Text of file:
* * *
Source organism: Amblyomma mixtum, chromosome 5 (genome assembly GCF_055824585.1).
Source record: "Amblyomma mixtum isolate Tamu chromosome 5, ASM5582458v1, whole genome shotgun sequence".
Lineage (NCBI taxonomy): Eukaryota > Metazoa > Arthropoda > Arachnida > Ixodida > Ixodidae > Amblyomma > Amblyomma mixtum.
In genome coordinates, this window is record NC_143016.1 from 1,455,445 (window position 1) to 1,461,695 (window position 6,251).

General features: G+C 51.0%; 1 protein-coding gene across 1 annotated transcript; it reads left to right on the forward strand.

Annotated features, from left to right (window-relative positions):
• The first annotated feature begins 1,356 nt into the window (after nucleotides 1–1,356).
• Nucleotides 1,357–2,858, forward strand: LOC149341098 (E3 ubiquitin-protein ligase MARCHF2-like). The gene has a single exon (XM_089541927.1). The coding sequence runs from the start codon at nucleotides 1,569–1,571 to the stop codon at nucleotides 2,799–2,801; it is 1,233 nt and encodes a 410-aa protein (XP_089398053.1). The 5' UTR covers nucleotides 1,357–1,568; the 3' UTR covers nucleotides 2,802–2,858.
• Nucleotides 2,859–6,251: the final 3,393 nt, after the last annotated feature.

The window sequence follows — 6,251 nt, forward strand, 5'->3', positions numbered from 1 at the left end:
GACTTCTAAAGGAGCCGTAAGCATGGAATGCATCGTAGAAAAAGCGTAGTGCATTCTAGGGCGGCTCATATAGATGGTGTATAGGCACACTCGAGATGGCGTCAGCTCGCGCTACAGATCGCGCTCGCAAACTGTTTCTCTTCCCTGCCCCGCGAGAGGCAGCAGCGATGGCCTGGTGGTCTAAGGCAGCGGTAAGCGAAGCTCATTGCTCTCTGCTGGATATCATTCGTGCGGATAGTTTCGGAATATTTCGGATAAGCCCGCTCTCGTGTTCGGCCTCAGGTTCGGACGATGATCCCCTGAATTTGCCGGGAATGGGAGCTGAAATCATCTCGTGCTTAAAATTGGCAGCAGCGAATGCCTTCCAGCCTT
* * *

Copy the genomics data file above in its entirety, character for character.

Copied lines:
Source organism: Amblyomma mixtum, chromosome 5 (genome assembly GCF_055824585.1).
Source record: "Amblyomma mixtum isolate Tamu chromosome 5, ASM5582458v1, whole genome shotgun sequence".
Lineage (NCBI taxonomy): Eukaryota > Metazoa > Arthropoda > Arachnida > Ixodida > Ixodidae > Amblyomma > Amblyomma mixtum.
In genome coordinates, this window is record NC_143016.1 from 1,455,445 (window position 1) to 1,461,695 (window position 6,251).

General features: G+C 51.0%; 1 protein-coding gene across 1 annotated transcript; it reads left to right on the forward strand.

Annotated features, from left to right (window-relative positions):
• The first annotated feature begins 1,356 nt into the window (after nucleotides 1–1,356).
• Nucleotides 1,357–2,858, forward strand: LOC149341098 (E3 ubiquitin-protein ligase MARCHF2-like). The gene has a single exon (XM_089541927.1). The coding sequence runs from the start codon at nucleotides 1,569–1,571 to the stop codon at nucleotides 2,799–2,801; it is 1,233 nt and encodes a 410-aa protein (XP_089398053.1). The 5' UTR covers nucleotides 1,357–1,568; the 3' UTR covers nucleotides 2,802–2,858.
• Nucleotides 2,859–6,251: the final 3,393 nt, after the last annotated feature.

The window sequence follows — 6,251 nt, forward strand, 5'->3', positions numbered from 1 at the left end:
GACTTCTAAAGGAGCCGTAAGCATGGAATGCATCGTAGAAAAAGCGTAGTGCATTCTAGGGCGGCTCATATAGATGGTGTATAGGCACACTCGAGATGGCGTCAGCTCGCGCTACAGATCGCGCTCGCAAACTGTTTCTCTTCCCTGCCCCGCGAGAGGCAGCAGCGATGGCCTGGTGGTCTAAGGCAGCGGTAAGCGAAGCTCATTGCTCTCTGCTGGATATCATTCGTGCGGATAGTTTCGGAATATTTCGGATAAGCCCGCTCTCGTGTTCGGCCTCAGGTTCGGACGATGATCCCCTGAATTTGCCGGGAATGGGAGCTGAAATCATCTCGTGCTTAAAATTGGCAGCAGCGAATGCCTTCCAGCCTT